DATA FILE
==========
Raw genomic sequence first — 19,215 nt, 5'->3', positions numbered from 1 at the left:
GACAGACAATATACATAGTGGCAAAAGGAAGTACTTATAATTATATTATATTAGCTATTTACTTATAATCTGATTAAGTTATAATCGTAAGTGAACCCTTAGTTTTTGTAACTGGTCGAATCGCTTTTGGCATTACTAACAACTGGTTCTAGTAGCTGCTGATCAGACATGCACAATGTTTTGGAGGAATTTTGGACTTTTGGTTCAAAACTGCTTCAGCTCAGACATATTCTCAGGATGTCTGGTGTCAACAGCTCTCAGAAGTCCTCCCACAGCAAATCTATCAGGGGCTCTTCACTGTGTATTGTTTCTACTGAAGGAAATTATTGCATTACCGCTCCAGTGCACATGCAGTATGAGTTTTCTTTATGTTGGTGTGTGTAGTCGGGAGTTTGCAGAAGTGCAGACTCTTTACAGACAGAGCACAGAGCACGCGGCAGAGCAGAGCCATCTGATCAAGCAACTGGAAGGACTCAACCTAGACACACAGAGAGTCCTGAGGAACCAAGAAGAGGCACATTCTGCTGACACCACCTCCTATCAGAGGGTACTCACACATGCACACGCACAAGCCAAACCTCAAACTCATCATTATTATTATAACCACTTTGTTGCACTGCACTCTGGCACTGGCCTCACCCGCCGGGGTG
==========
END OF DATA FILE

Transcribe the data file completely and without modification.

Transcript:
Raw genomic sequence first — 19,215 nt, 5'->3', positions numbered from 1 at the left:
GACAGACAATATACATAGTGGCAAAAGGAAGTACTTATAATTATATTATATTAGCTATTTACTTATAATCTGATTAAGTTATAATCGTAAGTGAACCCTTAGTTTTTGTAACTGGTCGAATCGCTTTTGGCATTACTAACAACTGGTTCTAGTAGCTGCTGATCAGACATGCACAATGTTTTGGAGGAATTTTGGACTTTTGGTTCAAAACTGCTTCAGCTCAGACATATTCTCAGGATGTCTGGTGTCAACAGCTCTCAGAAGTCCTCCCACAGCAAATCTATCAGGGGCTCTTCACTGTGTATTGTTTCTACTGAAGGAAATTATTGCATTACCGCTCCAGTGCACATGCAGTATGAGTTTTCTTTATGTTGGTGTGTGTAGTCGGGAGTTTGCAGAAGTGCAGACTCTTTACAGACAGAGCACAGAGCACGCGGCAGAGCAGAGCCATCTGATCAAGCAACTGGAAGGACTCAACCTAGACACACAGAGAGTCCTGAGGAACCAAGAAGAGGCACATTCTGCTGACACCACCTCCTATCAGAGGGTACTCACACATGCACACGCACAAGCCAAACCTCAAACTCATCATTATTATTATAACCACTTTGTTGCACTGCACTCTGGCACTGGCCTCACCCGCCGGGGTG